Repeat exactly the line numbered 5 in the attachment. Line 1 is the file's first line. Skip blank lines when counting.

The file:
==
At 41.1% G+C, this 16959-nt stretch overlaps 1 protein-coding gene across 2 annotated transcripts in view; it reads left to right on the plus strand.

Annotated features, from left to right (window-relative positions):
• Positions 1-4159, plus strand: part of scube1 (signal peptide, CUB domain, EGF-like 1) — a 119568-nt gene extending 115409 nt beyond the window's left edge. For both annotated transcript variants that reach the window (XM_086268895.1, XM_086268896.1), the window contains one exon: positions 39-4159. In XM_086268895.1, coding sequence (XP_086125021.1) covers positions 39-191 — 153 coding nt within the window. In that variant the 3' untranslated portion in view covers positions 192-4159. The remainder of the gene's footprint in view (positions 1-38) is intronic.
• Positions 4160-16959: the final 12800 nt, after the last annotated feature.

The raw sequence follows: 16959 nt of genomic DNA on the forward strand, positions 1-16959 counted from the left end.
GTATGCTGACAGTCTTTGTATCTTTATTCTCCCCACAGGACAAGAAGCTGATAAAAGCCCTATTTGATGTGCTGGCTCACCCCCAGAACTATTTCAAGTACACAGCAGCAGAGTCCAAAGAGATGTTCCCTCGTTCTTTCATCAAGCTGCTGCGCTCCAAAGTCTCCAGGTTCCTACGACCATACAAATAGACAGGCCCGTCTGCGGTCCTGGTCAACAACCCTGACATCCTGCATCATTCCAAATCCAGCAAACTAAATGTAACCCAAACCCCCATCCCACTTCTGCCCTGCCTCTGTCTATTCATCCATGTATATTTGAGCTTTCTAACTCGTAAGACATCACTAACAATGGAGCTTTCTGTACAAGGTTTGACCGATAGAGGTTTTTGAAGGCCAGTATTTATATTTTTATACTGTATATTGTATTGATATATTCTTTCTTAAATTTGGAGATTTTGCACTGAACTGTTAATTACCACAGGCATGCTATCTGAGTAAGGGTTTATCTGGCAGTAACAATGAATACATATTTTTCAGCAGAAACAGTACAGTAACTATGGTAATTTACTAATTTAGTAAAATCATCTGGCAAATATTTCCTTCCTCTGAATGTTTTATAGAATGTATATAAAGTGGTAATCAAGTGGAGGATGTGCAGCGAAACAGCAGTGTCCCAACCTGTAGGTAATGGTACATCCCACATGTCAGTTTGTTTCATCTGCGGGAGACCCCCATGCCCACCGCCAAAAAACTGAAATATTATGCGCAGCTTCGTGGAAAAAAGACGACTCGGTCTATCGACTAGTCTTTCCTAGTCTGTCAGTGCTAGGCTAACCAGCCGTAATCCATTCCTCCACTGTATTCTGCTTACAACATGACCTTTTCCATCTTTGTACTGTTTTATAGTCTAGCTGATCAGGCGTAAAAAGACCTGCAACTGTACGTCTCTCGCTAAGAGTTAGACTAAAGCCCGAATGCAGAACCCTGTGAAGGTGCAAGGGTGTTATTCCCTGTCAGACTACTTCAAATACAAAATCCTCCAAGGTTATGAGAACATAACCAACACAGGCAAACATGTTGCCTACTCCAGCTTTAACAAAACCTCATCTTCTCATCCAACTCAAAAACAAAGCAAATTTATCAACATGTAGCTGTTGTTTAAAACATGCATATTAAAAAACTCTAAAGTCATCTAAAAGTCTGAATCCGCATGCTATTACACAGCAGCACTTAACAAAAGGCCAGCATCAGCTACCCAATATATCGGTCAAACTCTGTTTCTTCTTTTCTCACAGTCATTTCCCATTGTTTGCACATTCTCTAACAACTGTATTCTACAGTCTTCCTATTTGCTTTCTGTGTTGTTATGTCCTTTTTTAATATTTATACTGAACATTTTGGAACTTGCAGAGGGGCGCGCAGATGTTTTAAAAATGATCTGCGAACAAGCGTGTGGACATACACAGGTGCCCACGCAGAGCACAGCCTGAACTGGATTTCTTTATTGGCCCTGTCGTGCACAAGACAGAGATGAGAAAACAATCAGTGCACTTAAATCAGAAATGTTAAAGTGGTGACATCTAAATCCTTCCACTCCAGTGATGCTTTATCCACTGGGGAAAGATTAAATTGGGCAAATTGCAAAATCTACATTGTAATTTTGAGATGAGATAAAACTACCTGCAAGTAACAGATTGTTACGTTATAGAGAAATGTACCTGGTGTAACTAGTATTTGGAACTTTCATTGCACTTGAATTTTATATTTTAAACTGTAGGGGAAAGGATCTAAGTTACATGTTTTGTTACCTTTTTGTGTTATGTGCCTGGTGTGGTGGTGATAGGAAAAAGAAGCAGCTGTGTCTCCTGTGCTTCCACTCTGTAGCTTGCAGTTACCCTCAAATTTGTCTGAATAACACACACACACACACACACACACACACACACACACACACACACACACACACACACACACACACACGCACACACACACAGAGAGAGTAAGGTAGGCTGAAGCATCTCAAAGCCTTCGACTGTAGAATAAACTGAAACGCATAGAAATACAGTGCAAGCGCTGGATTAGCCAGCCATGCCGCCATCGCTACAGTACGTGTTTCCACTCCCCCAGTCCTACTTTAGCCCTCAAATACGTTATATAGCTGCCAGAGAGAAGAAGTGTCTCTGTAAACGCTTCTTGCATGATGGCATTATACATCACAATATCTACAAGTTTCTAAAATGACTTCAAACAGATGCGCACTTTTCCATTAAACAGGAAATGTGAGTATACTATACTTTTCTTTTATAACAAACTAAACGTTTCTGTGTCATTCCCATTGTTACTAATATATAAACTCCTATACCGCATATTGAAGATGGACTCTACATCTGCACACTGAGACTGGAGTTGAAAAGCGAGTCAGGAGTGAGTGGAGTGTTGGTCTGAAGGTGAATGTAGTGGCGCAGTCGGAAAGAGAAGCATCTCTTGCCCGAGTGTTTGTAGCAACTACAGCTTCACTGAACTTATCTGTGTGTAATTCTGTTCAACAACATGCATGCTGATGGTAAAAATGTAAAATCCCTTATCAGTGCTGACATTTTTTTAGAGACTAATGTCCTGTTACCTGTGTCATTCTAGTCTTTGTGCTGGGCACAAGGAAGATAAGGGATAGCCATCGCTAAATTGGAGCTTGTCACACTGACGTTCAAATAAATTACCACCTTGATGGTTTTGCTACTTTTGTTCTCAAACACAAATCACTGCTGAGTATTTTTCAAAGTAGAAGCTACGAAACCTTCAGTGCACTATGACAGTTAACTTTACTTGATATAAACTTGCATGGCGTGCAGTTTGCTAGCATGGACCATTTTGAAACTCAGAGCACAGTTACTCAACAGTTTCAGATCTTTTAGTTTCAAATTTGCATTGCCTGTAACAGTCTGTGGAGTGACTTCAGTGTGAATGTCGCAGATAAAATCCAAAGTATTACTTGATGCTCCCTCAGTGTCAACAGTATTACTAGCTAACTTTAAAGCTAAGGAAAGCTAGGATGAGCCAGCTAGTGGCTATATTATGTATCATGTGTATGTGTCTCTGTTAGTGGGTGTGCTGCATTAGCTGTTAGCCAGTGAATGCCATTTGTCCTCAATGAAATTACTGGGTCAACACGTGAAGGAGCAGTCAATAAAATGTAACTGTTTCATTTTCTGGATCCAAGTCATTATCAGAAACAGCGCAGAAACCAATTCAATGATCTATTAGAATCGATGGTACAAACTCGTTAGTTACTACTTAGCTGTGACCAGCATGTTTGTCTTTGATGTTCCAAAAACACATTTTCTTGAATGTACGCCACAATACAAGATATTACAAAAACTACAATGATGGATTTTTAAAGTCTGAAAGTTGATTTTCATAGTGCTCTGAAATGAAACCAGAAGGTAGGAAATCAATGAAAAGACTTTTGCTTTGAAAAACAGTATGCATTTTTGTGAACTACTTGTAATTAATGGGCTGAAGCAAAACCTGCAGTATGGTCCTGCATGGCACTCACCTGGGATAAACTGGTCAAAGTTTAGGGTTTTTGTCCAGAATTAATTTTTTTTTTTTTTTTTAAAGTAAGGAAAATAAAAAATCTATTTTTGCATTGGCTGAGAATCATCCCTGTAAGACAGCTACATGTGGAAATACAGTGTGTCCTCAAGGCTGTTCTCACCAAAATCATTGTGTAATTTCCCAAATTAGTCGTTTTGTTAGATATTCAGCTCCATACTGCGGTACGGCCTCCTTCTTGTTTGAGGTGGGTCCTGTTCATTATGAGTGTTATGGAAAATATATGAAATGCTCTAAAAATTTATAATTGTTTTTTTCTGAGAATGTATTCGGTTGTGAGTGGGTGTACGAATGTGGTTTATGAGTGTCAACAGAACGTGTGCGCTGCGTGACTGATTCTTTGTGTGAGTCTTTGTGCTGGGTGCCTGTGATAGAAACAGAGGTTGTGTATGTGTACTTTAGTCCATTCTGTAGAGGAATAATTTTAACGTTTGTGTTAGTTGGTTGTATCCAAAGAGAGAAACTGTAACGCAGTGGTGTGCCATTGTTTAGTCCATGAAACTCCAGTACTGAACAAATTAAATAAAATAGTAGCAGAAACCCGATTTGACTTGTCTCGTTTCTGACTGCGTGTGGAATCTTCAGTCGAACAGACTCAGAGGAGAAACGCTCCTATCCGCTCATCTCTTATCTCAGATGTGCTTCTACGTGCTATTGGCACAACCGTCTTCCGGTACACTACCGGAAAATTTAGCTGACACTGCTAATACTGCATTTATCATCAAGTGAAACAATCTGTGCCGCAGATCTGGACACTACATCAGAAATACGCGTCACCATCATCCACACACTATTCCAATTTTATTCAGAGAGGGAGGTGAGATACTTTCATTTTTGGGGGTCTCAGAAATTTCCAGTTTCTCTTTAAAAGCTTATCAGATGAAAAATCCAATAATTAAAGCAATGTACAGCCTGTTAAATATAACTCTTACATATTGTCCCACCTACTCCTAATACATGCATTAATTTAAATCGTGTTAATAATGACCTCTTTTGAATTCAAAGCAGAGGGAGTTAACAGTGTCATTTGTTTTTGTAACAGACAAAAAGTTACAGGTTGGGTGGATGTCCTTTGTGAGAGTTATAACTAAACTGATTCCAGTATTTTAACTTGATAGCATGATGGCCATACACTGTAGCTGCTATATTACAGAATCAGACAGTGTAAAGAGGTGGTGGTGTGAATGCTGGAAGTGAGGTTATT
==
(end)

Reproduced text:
The raw sequence follows: 16959 nt of genomic DNA on the forward strand, positions 1-16959 counted from the left end.